R.04.R - MAINTENANCE OF OPERATIONAL SOFTWARE

The principle projects for interoperability at the time of this review (2009) are TACOM for the Communication Systems and the Multinational Interoperability Programme (MIP) for the Information Systems.  In addition interfacing at a lower level is being developed by NATO through a new project; Joint Dismounted Soldier Systems Data Model (JDSSDM) (It is accepted that this situation could change in the years ahead but represents the current situation.)

R.24.R - INFORMATION MANAGEMENT IN A DIGITIZED BATTLE SPACE

This study proposes to provide guidance for information management policy. It represents the first reference to Finabel nations’ doctrine in order to develop IM in their respective deployed HQs. It contributes to a better and common understanding of what is the management of information.

Consequently, it proposes key definitions, principles and terminology as well some key elements for the implementation of information management in a multinational and digitized HQ in operation. Implementation of IM is presented in terms of responsibilities and possible organization.

This study covers the management of all information in a HQ, such as the ISTAR concept.

It also identifies the main SOPs and SOIs to be written for an efficiency management of information in a deployed HQ.

R.23.R - ENHANCING THE C2 OF MULTINATIONAL OPERATIONS THROUGH THE USE OF REACH BACK CAPABILITIES

This study concentrates primarily on the conceptual aspects of reach back and its support to Command and Control of multinational operations. The study provides guidance to nations intending to create a reach back capability, and to commanders in the use of reach back in a multinational operation. It describes some national and multinational experiences with reach back or related concepts, the possible benefits of reach back, the risks and challenges related to it and several issues relevant for the implementation of reach back. These are described along the following aspects: organisational, procedural, human factors and information exchange.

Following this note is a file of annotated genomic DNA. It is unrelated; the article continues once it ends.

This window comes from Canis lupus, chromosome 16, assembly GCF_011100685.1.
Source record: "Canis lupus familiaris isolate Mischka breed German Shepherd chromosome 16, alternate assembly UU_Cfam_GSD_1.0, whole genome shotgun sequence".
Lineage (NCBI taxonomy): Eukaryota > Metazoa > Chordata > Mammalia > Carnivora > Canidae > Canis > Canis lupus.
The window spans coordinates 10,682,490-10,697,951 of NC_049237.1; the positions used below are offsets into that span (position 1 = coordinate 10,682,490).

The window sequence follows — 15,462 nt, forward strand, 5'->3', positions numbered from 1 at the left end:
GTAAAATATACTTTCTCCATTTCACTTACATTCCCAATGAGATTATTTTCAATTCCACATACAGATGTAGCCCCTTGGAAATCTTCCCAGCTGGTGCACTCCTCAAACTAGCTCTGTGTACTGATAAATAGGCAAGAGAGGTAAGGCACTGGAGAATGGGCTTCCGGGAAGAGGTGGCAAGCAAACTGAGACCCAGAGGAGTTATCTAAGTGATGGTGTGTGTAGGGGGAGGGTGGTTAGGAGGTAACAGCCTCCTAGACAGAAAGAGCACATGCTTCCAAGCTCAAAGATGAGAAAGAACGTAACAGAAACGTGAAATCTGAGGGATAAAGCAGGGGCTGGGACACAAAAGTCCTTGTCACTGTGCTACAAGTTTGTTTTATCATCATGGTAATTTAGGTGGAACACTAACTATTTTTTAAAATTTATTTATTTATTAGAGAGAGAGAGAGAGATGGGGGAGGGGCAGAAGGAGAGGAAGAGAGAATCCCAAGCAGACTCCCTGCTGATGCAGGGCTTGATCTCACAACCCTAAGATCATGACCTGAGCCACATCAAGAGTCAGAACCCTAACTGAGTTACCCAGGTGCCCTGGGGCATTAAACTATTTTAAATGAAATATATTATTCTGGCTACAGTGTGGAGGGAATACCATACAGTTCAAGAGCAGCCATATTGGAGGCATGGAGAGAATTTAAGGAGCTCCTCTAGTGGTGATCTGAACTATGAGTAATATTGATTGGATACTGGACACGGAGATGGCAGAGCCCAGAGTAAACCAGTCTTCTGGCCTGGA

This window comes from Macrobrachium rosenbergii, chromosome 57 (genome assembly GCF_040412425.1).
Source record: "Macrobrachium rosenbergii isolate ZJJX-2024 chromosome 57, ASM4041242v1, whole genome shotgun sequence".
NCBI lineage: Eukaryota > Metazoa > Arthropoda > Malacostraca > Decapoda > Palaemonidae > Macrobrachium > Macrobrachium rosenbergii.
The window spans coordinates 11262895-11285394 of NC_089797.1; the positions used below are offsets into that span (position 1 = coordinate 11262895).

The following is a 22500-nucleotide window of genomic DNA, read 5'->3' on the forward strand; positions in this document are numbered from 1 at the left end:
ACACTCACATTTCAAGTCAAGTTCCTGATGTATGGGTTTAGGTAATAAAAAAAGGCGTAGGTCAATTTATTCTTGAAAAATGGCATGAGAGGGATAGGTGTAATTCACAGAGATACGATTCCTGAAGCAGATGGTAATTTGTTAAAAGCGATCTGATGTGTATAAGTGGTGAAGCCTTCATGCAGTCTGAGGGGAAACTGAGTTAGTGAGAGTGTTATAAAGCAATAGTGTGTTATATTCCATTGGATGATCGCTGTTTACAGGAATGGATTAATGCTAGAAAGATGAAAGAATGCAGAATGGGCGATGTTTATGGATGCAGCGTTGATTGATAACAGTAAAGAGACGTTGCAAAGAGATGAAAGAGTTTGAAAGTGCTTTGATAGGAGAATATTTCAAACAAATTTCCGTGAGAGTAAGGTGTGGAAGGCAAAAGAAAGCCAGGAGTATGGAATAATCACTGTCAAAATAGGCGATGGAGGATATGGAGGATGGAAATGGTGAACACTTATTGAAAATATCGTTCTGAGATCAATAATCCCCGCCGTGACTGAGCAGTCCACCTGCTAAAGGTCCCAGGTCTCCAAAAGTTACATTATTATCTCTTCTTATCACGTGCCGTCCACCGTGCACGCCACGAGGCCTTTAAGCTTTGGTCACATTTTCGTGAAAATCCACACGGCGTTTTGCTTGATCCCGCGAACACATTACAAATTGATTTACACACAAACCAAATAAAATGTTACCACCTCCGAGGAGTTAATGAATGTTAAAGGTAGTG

R.22.R - NETWORK ENABLED CAPABILITY CHALLENGES

NETWORK ENABLED CAPABILITY CHALLENGES AND CONSEQUENCES FOR C2 IN JOINT AND COMBINED OPERATIONS

The study referes to the different national points of view on NEC before focussing on the comprehensive and overarching nature of NEC. The added-value chain and various interoperability areas are described. Within the main body the influence of NEC on multinational and national operations is discussed in depth and the advantages/ disadvantages, risks, challenges and opportunities of NEC are examined

C.35.R - COMMAND AND CONTROL (C2) IN THE FIELD OF MULTINATIONAL LOGISTICS

COMMAND AND CONTROL (C2) IN THE FIELD OF MULTINATIONAL LOGISTICS : ANALYSIS OF MULTINATIONAL COMMANDER’S AUTHORITY WITH RESPECT TO NATIONAL AND MULTINATIONAL LOGISTIC FUNCTIONS AND RESPONSIBILITIES.